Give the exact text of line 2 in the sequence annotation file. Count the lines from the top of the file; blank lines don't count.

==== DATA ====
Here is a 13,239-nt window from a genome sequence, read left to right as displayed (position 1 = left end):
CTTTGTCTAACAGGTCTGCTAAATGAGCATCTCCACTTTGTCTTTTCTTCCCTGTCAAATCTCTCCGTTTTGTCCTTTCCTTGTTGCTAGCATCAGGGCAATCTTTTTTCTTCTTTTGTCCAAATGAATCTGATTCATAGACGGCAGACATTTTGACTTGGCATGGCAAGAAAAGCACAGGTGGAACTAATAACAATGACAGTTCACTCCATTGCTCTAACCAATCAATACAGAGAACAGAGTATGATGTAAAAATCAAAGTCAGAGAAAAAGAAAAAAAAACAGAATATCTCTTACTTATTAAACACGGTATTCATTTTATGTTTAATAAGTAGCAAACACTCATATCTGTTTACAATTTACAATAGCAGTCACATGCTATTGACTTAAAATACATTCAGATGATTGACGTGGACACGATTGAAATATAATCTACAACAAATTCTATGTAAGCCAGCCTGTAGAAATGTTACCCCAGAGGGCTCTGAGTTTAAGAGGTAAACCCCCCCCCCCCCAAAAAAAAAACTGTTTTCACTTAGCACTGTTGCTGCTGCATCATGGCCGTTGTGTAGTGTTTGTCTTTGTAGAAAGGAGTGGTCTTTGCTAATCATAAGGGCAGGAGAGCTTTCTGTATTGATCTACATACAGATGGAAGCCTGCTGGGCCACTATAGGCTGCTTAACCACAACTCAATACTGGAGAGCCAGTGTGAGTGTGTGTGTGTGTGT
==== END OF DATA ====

CTTTGTCTAACAGGTCTGCTAAATGAGCATCTCCACTTTGTCTTTTCTTCCCTGTCAAATCTCTCCGTTTTGTCCTTTCCTTGTTGCTAGCATCAGGGCAATCTTTTTTCTTCTTTTGTCCAAATGAATCTGATTCATAGACGGCAGACATTTTGACTTGGCATGGCAAGAAAAGCACAGGTGGAACTAATAACAATGACAGTTCACTCCATTGCTCTAACCAATCAATACAGAGAACAGAGTATGATGTAAAAATCAAAGTCAGAGAAAAAGAAAAAAAAACAGAATATCTCTTACTTATTAAACACGGTATTCATTTTATGTTTAATAAGTAGCAAACACTCATATCTGTTTACAATTTACAATAGCAGTCACATGCTATTGACTTAAAATACATTCAGATGATTGACGTGGACACGATTGAAATATAATCTACAACAAATTCTATGTAAGCCAGCCTGTAGAAATGTTACCCCAGAGGGCTCTGAGTTTAAGAGGTAAACCCCCCCCCCCCCAAAAAAAAAACTGTTTTCACTTAGCACTGTTGCTGCTGCATCATGGCCGTTGTGTAGTGTTTGTCTTTGTAGAAAGGAGTGGTCTTTGCTAATCATAAGGGCAGGAGAGCTTTCTGTATTGATCTACATACAGATGGAAGCCTGCTGGGCCACTATAGGCTGCTTAACCACAACTCAATACTGGAGAGCCAGTGTGAGTGTGTGTGTGTGTGT